Somewhere between the haze of dashed dreams and the post-surgery pity parties, Collins was confronted by what many professional athletes encounter during a major injury: an identity crisis. During most of his 21 years, basketball was the most defining element of his life. It was what he was best at, how he was recognized, how he managed his stress, and how he viewed himself. And now, basketball was gone until the spring, leaving him with a harrowing question: Who was he? “What else do you have?” Collins remembers asking himself. “And I realized, I don’t have much.”

Lillard has already opened up about being under a microscope as an NBA star. He now shares his thoughts on how the league is doing its part in helping players with their mental health. “I think it’s really important for the NBA to expand the support of mental health because we all go through different things… There’s a lot of things that take place in our lives off the court that can really affect us mentally,” Lillard said. The Trail Blazers All-Star point guard continued, “We’re professionals. We’re prideful. A lot of us are stars, and we don’t want to show weakness because we’ve been raised that any time you need help or if you fall apart, that’s a weakness. People are kind of ashamed of it and have a lot of pride. So, I think the fact that the NBA has got a grip on it and is taking it serious, it makes guys more comfortable knowing that I’m not alone.”

There was a time when Love might have allowed trade talks and the stress that comes with the rumors to get the better of him. That was before he opened up last year about his battles with mental illness and his first panic attack, on Nov. 5, 2017, during a game against the Atlanta Hawks. “I think I just came to a point in my life where so many things had led up to that moment and some people were talking about what I was dealing with and I didn’t want anyone to tell my story but me,” Love said. “I had been dealing with anxiety and depression and I felt I needed to speak my truth and allow myself to be vulnerable to the masses. I didn’t know how it was going to be received and how it was going to be moving forward. I just knew that I was done suffering silently and maybe I could help that one kid out there who was in need.”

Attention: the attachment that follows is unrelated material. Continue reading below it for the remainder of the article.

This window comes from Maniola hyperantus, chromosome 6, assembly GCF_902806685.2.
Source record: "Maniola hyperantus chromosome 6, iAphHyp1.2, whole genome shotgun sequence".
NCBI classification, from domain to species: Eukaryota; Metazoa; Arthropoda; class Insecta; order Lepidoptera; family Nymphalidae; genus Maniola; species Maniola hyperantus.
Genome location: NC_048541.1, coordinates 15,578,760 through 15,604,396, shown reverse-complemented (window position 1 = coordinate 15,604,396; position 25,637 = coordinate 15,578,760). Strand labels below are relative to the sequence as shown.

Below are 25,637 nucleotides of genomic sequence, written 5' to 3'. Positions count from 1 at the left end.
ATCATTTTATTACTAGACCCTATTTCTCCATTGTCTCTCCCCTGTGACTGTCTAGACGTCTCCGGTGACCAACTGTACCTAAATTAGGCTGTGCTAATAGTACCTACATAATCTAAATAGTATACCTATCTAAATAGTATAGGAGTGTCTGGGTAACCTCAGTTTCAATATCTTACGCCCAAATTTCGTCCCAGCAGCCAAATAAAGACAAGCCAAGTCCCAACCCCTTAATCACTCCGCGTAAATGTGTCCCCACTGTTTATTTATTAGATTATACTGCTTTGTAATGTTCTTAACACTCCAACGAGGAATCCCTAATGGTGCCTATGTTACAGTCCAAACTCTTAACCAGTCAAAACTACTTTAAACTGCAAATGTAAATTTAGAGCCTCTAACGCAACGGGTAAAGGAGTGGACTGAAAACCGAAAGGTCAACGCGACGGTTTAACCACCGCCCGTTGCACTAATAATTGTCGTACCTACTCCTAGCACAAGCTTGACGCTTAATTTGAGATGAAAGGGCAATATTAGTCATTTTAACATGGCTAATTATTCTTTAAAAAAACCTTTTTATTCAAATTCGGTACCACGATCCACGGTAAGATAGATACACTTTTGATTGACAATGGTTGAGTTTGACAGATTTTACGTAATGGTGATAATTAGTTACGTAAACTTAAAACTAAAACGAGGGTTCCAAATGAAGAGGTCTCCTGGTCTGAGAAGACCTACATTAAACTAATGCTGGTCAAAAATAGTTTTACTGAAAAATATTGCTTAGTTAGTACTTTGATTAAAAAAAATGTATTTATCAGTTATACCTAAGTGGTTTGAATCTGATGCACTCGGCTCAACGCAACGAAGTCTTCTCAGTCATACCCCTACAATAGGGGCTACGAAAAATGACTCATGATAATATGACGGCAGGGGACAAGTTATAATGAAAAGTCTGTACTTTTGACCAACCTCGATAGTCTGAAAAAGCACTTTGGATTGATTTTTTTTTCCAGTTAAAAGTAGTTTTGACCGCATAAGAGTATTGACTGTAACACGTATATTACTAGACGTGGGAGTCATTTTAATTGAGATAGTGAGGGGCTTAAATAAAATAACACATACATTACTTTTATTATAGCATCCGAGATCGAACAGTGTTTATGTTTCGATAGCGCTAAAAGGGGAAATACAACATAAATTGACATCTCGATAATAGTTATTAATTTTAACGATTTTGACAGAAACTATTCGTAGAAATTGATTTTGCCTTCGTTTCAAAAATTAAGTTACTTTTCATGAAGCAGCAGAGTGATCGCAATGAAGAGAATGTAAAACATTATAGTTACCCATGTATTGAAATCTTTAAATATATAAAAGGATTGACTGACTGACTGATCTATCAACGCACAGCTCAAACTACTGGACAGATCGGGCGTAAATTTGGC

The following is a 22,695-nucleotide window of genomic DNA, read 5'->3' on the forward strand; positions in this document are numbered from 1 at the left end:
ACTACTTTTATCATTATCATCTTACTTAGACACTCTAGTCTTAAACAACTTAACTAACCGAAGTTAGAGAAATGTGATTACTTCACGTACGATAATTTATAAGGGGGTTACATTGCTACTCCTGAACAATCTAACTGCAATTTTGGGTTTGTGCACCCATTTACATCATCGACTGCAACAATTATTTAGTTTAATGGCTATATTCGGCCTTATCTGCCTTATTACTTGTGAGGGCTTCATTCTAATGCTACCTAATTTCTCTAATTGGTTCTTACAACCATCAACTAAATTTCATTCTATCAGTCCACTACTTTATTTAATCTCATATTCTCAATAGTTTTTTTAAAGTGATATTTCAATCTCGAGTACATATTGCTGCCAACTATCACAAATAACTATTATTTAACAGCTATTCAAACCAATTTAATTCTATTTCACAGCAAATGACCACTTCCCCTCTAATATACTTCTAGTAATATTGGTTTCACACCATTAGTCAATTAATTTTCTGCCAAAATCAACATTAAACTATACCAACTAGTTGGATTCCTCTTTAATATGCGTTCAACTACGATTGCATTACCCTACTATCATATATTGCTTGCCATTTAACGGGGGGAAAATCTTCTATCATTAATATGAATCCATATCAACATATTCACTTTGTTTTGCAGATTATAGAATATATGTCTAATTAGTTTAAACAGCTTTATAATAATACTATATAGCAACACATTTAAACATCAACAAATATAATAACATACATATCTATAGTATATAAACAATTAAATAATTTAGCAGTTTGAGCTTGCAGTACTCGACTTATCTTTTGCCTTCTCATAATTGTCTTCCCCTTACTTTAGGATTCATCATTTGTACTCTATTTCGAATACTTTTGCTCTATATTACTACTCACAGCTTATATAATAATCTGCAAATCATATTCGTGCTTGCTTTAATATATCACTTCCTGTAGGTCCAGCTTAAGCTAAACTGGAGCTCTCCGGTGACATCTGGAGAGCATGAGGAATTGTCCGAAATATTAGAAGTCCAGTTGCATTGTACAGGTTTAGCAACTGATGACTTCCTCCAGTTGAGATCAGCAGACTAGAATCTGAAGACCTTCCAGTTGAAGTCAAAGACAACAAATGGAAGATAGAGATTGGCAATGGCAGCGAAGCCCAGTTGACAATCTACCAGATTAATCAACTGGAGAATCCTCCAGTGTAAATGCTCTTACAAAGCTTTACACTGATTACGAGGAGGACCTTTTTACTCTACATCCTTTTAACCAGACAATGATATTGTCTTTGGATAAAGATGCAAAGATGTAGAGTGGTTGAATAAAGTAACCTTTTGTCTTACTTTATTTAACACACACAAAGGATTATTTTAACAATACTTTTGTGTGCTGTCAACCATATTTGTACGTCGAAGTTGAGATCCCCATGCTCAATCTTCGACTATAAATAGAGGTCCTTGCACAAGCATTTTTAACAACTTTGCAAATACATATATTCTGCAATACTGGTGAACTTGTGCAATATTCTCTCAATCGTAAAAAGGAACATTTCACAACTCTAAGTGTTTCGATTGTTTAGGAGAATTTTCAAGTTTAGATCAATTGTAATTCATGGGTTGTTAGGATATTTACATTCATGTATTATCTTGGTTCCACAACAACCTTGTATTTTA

But it was more than that for Love, who has spoken often in the past two years about his anxiety and depression. “I used to be a guy who kept to myself and was reluctant to share my life,” Love told USA TODAY Sports. “But that was me having quite a bit of social anxiety and the feeling of constantly having a threat and swimming upstream. So I figured I’m just going to live my life and share it, and by even sharing my story through mental health, it’s allowed me to help a lot of people. “It’s been liberating. You know what, I’m just going to share, play my cards and let the chips fall where they may.”
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January 23, 2021 | 8:06 pm EST Update

Timberwolves keeping Ryan Saunders for now

Ryan Saunders will remain coach of the woeful Minnesota Timberwolves, at least until he gets an opportunity to coach a stretch with star Karl-Anthony Towns in the regular lineup. “I haven’t even talked to (basketball president Gersson Rosas) about that — he hasn’t brought it up, but you’re asking me, and it’s probably hard to tell a guy that you aren’t doing the job when your best guy isn’t playing,” Wolves owner Glen Taylor said Saturday from his home in Mankato.
This rumor is part of a storyline: 6 more rumors
For most of a year, Taylor has explored a sale of the Wolves and Lynx. How’s that coming? “Well, it’s not coming is the best way to say it,” Taylor said. “I haven’t found anything that for sure says I should move ahead.” Taylor’s price tag for the Wolves and Lynx is estimated to be in the $1.5 billion range. With NBA expansion — Las Vegas and Seattle have been mentioned — current team owners could each be in for a reported $160 million expansion fee windfall. “Obviously I’m aware of that — you’ve got to pick your time,” Taylor said, adding that no definite decision for expansion has been made. “The other question: Is now a good time to sell when you don’t have fans? And it’s not a good time.”